Estrogen genotoxicity causes preferential development of Fuchs endothelial corneal dystrophy in females

Redox Biol. 2023 Dec 6;69:102986. doi: 10.1016/j.redox.2023.102986. Online ahead of print.


Fuchs endothelial corneal dystrophy (FECD) is a genetically complex, age-related, female-predominant disorder characterized by loss of post-mitotic corneal endothelial cells (CEnCs). Ultraviolet-A (UVA) light has been shown to recapitulate the morphological and molecular changes seen in FECD to a greater extent in females than males, by triggering CYP1B1 upregulation in females. Herein, we investigated the mechanism of greater CEnC susceptibility to UVA in females by studying estrogen metabolism in response to UVA in the cornea. Loss of NAD(P)H quinone oxidoreductase 1 (NQO1) resulted in increased production of estrogen metabolites and mitochondrial-DNA adducts, with a higher CEnC loss in Nqo1-/- female compared to wild-type male and female mice. The CYP1B1 inhibitors, trans-2,3′,4,5′-tetramethoxystilbene (TMS) and berberine, rescued CEnC loss. Injection of wild-type male mice with estrogen (E2; 17β-estradiol) increased CEnC loss, followed by increased production of estrogen metabolites and mitochondrial DNA (mtDNA) damage, not seen in E2-treated Cyp1b1-/-male mice. This study demonstrates that the endo-degenerative phenotype is driven by estrogen metabolite-dependent CEnC loss that is exacerbated in the absence of NQO1; thus, explaining the mechanism accounting for the higher incidence of FECD in females. The mitigation of estrogen-adduct production by CYP1B1 inhibitors could serve as a novel therapeutic strategy for FECD.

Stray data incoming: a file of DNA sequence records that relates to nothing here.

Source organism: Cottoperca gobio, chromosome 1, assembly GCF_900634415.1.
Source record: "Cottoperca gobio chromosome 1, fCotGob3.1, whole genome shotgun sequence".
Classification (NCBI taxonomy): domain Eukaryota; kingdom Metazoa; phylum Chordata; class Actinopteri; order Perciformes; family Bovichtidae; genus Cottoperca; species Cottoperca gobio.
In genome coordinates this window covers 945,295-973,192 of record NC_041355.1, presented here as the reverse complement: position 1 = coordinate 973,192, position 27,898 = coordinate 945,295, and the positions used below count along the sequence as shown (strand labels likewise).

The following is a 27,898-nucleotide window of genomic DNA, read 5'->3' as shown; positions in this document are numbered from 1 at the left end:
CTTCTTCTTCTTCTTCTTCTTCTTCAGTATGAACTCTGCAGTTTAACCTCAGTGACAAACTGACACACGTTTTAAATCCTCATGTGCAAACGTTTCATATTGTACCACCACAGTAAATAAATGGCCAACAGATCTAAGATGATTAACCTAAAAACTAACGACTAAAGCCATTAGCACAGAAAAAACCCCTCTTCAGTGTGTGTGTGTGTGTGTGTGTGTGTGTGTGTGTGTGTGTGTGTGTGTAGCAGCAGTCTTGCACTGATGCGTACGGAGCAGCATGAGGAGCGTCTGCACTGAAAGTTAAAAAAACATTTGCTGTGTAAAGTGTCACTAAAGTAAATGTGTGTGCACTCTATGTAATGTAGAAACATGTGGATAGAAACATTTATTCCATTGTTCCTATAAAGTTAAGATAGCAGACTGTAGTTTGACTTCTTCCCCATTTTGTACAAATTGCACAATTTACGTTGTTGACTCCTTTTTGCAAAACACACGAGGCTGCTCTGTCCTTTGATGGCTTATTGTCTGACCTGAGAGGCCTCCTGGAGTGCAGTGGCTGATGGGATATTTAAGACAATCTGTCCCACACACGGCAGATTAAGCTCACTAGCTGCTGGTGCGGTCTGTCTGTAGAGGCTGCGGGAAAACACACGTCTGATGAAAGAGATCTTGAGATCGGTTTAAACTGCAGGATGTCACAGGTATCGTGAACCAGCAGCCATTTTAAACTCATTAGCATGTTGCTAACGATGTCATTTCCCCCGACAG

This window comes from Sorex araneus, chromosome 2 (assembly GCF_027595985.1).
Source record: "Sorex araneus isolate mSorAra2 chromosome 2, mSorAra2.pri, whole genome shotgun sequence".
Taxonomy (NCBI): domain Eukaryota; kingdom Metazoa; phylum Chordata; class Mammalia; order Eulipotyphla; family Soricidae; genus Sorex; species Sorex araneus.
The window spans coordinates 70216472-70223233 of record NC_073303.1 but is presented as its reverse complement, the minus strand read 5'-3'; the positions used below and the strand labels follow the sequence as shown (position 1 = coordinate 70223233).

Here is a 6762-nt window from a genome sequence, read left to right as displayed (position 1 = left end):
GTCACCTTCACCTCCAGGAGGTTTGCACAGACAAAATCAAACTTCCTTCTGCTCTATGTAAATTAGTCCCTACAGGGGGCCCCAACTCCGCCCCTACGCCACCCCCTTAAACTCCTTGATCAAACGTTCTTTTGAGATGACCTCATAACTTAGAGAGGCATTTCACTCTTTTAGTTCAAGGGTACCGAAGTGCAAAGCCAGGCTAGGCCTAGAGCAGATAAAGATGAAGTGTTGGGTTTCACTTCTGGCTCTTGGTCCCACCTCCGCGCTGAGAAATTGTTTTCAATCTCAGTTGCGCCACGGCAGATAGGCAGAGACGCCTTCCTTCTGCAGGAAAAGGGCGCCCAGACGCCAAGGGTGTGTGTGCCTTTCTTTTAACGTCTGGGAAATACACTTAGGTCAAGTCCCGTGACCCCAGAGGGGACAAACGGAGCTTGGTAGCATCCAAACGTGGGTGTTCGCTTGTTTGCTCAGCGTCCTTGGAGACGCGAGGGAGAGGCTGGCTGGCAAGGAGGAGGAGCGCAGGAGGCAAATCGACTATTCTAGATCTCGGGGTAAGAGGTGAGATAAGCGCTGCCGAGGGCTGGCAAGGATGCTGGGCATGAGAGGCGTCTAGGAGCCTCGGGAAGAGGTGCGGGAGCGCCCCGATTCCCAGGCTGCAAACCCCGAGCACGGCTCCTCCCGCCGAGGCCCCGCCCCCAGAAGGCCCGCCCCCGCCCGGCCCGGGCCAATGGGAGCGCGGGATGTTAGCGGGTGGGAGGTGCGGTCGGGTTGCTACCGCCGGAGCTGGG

PMID:38091879 | DOI:10.1016/j.redox.2023.102986